When The Big Bang Theory first premiered, I watched it with a lot of hope.
It had science script checkers and sought to bring the nerdy culture of physics into the mainstream. My wife (then girlfriend) and I started watching it while we were both undergrads – me in engineering physics and she in physics. While it’s predominantly male cast and token ditzy blonde was problematic from the start, it was relatable for us and our friends. Even if none of us were a Leonard, Sheldon, Raj, or Howard, we saw bits of each of those characters in each of us. Even Penny started to develop into a rounded character and slowly they introduced a couple female scientists. Overall, it was good.
But it’s moved so far from that. Many of our friends gave up on it years ago as the show drifted toward the lowest common denominator. The physics jokes are almost entirely gone and the humour is more about laughing at the gang for being nerdy and socially awkward than the humour in the situations they get into.
This latest episode – the ninth season premier at that – reached an incredible new low though. Amy’s escape from her joyless relationship with Sheldon was seen by Sheldon as an indictment on half the population. The script writers then chose to run with that “gag” through the entire episode. In one scene Sheldon is creeping in a window because he wanted to pressure Amy into getting back together with him. By the end he’s saying that the only good woman is scientist Marie Curie but she was “an honorary man because she had a penis made of science.”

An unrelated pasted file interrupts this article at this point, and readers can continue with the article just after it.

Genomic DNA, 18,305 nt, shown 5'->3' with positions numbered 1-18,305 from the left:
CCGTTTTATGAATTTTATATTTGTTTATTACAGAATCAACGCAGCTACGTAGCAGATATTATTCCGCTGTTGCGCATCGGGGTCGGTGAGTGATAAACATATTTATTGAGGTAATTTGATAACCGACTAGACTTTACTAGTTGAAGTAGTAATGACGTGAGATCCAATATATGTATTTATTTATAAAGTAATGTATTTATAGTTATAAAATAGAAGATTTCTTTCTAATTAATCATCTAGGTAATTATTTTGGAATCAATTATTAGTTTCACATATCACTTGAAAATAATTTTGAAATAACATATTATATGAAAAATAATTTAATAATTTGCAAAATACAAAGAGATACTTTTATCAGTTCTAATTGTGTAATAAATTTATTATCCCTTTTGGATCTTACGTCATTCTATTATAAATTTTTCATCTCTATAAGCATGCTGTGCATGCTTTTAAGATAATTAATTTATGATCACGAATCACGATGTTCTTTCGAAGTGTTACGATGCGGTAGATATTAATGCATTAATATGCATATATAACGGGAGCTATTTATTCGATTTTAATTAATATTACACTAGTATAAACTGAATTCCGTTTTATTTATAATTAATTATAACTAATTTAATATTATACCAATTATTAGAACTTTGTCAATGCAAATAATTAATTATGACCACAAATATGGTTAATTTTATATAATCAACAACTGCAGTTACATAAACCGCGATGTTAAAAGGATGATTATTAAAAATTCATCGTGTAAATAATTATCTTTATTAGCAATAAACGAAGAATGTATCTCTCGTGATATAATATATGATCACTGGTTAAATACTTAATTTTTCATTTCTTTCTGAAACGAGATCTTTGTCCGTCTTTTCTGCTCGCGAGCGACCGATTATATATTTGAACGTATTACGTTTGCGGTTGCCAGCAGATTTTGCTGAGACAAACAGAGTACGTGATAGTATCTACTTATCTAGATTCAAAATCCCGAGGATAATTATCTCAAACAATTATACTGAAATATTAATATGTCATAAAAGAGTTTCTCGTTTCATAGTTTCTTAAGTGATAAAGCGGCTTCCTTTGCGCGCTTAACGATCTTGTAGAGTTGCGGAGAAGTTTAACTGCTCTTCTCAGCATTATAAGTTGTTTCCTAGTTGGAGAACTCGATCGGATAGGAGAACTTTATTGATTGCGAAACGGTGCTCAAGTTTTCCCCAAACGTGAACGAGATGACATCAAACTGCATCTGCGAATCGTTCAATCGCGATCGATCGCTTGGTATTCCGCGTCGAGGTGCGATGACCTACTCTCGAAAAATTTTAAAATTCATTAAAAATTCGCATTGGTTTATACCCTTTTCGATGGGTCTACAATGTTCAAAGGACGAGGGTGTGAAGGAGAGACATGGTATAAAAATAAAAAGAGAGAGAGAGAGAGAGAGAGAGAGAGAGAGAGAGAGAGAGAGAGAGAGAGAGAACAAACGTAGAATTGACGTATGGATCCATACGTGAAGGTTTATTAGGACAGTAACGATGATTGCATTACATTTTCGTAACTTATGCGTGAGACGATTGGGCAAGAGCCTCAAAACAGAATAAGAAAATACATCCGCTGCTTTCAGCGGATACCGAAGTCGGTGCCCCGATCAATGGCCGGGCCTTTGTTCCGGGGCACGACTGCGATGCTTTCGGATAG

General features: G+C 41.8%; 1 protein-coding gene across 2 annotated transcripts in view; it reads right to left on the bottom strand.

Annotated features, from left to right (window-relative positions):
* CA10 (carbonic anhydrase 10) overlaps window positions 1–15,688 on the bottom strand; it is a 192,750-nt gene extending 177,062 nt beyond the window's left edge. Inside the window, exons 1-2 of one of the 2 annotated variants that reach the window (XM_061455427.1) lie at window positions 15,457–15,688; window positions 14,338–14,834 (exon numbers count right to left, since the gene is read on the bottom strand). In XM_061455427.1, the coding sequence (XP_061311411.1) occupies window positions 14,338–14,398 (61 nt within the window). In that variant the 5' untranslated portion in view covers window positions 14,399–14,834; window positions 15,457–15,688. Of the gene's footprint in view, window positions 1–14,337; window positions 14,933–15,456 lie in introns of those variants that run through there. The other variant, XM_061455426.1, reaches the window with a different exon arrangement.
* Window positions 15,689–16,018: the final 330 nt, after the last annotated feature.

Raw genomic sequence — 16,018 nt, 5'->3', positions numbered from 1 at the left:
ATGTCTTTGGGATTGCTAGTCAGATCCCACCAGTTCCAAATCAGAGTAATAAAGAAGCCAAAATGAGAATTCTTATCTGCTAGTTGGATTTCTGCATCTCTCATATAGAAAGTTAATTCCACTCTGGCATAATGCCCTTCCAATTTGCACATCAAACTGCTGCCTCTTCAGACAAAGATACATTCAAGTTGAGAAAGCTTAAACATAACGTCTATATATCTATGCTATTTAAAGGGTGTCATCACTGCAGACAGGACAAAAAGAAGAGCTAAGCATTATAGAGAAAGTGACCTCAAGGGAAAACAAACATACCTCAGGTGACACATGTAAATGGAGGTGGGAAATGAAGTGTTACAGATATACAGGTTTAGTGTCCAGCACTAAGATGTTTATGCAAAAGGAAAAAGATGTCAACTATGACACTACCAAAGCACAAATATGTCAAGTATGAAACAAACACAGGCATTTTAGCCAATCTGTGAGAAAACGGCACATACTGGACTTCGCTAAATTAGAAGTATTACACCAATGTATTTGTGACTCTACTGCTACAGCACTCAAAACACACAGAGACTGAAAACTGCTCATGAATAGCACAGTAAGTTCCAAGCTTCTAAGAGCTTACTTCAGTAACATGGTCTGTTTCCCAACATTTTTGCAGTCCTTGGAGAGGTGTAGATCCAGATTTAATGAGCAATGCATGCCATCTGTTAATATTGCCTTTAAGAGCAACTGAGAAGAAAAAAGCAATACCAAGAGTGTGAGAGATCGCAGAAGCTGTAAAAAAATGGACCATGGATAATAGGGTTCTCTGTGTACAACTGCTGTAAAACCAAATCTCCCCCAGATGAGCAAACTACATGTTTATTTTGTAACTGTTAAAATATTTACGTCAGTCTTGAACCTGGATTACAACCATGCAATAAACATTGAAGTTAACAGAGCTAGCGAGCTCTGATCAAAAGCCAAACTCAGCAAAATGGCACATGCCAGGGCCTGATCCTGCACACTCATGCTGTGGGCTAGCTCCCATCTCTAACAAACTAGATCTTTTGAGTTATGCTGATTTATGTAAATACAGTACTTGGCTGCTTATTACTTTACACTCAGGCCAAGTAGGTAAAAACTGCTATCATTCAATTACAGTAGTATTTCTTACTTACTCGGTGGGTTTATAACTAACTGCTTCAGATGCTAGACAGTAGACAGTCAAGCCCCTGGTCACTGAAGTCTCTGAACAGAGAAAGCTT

Not to be outdone on the creep-factor, comic book store owner Stuart’s gag was to instantly prey on every female character as soon as he had a hint that she might be single. Meanwhile Leonard follows up his elopement to Penny by revealing that he works with a woman he cheated on Penny with and then offers sex as a means to distract her.
Given the deep systemic issues faced by women in science, there’s no forgiveness for this show to stoop to this level. What could be a way to make science cool, fun, and engaging has instead just become offensive for its misogyny, its disservice to the incredible women in science, and for perpetuating cruel stereotypes about men in science.
I feel betrayed.